An attitude is an expression of favor or disfavor toward a person, place, thing, or event;[8] it alters between each individual. Everyone has a different attitude towards different things. A main factor that determines attitude is likes and dislikes. The more one likes something or someone the more one is willing to open up and accept what they have to offer. When one doesn’t like something, one is more likely to get defensive and shut down. An example of how one's attitude affects one's human behaviour could be as simple as taking a child to the park or to the doctor. Children know they have fun at the park so their attitude becomes willing and positive, but when a doctor is mentioned, they shut down and become upset with the thought of pain. Attitudes can sculpt personalities and the way people view who we are. People with similar attitudes tend to stick together as interests and hobbies are common. This does not mean that people with different attitudes do not interact, the fact is they do. What it means is that specific attitudes can bring people together (e.g., religious groups). Attitudes have a lot to do with the mind which highly relates to human behaviour. The way a human behaves depends a lot on how they look at the situation and what they expect to gain from it.[9] Positive attitudes are better than negative ones as negativity can bring on negative emotions that most of the time can be avoided. It is up to humans to make sure their attitudes positively reflect the behaviours they want to show. This can be done by assessing their attitudes and properly presenting them in society.

See also


  1. ^ Ajzen I, Fishbein M. (1999) Theory of reasoned action/Theory of planned behaviour. University of South Florida.
  2. ^ Anholt, Robert R. H.; Mackay, Trudy F. C. (2010). Principles of behavioural genetics. Academic Press. ISBN 978-0-12-372575-2. Lay summary (16 October 2010). Plomin, Robert; DeFries, John C.; Knopik, Valerie S.; Neiderhiser, Jenae M. (24 September 2012). Behavioural Genetics. Shaun Purcell (Appendix: Statistical Methods in Behaviourial Genetics). Worth Publishers. ISBN 978-1-4292-4215-8. Retrieved 4 September 2013. Lay summary (4 September 2013).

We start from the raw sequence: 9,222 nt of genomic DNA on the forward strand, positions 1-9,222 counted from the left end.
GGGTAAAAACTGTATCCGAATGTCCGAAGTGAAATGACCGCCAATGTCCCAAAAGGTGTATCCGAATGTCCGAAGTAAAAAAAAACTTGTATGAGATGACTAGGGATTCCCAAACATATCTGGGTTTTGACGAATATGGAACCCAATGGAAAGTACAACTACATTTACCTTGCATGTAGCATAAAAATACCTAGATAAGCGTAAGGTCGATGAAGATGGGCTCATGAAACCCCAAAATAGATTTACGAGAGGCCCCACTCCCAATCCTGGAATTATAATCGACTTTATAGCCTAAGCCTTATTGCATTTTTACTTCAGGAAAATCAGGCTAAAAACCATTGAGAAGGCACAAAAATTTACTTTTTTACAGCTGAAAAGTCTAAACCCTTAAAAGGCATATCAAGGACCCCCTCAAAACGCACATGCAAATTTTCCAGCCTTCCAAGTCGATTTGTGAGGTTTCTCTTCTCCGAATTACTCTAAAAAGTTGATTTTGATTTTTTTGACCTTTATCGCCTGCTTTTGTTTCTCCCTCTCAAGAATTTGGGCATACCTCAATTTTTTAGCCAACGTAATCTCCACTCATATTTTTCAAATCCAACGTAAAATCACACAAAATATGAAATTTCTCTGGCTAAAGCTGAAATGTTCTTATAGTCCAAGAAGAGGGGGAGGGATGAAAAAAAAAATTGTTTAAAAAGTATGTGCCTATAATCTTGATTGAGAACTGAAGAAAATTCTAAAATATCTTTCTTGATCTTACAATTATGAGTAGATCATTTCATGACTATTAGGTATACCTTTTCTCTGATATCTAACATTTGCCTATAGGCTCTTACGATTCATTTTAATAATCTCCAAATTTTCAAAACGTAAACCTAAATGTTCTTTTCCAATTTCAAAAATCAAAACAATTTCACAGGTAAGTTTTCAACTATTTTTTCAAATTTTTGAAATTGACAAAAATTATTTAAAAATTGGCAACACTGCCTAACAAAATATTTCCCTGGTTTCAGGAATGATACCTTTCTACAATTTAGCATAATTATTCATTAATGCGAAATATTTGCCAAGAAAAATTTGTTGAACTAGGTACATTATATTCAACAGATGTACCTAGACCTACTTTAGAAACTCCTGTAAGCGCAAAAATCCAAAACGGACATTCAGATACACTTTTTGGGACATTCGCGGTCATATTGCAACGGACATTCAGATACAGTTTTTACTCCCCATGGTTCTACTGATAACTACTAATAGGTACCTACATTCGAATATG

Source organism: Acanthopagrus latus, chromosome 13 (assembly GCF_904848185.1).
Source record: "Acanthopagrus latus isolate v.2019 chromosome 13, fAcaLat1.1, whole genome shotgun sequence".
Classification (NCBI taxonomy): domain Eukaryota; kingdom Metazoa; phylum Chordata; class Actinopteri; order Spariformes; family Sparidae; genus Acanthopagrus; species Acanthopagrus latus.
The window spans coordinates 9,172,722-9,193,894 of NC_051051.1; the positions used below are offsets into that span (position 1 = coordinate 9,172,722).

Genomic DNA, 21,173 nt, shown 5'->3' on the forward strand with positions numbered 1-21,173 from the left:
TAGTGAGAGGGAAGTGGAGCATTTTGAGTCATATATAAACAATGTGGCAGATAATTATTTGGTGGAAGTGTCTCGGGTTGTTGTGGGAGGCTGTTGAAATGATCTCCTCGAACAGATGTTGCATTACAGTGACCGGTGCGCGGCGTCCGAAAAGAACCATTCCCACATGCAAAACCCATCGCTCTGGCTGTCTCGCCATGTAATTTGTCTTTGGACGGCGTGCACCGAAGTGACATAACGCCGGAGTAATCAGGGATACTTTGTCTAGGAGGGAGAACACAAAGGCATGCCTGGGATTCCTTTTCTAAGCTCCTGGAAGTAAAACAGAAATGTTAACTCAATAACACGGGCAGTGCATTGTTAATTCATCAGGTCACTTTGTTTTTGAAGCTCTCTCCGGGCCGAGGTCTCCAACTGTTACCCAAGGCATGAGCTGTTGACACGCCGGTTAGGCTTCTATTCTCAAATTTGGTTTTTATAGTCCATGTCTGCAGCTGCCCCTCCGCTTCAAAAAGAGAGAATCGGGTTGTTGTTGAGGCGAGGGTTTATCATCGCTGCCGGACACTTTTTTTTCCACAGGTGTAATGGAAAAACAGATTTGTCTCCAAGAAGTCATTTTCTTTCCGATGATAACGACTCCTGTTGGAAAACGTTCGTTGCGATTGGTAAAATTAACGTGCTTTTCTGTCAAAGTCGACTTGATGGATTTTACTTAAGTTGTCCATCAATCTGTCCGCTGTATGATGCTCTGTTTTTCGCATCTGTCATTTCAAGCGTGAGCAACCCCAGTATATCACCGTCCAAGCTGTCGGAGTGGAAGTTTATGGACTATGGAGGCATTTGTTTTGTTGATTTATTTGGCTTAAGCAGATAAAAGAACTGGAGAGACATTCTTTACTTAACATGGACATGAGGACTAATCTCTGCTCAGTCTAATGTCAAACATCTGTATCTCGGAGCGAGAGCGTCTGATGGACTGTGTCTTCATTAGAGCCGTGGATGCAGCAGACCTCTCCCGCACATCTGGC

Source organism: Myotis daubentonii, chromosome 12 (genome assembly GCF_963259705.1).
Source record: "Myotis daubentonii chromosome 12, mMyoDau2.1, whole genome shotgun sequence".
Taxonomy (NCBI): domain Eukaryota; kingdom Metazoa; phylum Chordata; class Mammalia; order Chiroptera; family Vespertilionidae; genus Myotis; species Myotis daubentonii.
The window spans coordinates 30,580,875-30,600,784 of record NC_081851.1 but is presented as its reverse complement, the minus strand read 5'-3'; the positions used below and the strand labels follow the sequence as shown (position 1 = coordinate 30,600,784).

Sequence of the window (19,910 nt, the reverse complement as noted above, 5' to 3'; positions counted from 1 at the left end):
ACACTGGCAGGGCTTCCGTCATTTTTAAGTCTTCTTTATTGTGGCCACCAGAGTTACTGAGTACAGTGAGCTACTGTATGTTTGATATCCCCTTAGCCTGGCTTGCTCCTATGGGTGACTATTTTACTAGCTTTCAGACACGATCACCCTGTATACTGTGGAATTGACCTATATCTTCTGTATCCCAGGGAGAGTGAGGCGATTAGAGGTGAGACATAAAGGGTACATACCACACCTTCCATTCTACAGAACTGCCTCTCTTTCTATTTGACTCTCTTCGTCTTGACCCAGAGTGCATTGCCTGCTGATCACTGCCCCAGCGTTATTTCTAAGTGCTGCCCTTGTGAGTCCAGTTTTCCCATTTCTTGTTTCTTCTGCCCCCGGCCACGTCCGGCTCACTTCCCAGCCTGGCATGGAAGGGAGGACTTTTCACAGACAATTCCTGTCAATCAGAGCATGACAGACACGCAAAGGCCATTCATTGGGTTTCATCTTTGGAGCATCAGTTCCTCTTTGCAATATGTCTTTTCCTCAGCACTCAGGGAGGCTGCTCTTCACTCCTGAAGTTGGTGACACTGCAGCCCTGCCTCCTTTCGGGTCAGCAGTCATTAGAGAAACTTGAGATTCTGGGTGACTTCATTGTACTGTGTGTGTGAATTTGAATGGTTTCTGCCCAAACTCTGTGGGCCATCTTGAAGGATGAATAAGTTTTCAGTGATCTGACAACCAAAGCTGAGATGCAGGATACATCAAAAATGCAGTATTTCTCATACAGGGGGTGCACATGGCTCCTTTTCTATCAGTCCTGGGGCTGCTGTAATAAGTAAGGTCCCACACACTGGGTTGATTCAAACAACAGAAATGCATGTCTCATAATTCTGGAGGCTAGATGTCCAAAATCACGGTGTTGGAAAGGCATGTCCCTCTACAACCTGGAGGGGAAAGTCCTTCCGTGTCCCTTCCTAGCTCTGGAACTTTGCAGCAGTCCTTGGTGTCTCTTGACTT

3. ^ Tanggaard, L. (2013). The sociomateriality of creativity in everyday life. (pp. 20-21). Sage Journals. retrieved from
  4. ^ "'Nones' on the Rise: One-in-Five Adults Have No Religious Affiliation". Pew Forum on Religion & Public Life. October 9, 2012. Retrieved December 20, 2012.
  5. ^ Spilka, B., & McIntosh, D. N. (1996). The psychology of religion. Westview Press.
  6. ^ Tangney, J. P., Stuewig, J., & Mashek, D. J. (2007). Moral emotions and moral behaviour. Annual Review of Psychology, 58, 345.
  7. ^ Triandis, H. C. (1994). Culture and social behaviour. McGraw-Hill Book Company.
  8. ^ WYER, R. S. J. (1965). "Effect of child-rearing attitudes and behaviour on children S responses to hypothetical social situations". Journal of Personality and Social Psychology 2(4), 480-486. (registration required)
  9. ^ KECMANOVIC, D. (1969). "The paranoid attitude as the common form of social behaviour. Sociologija, 11(4), 573-585".7 (registration required)

External links

This page is based on a Wikipedia article written by authors (here).
Text is available under the CC BY-SA 3.0 license; additional terms may apply.
Images, videos and audio are available under their respective licenses.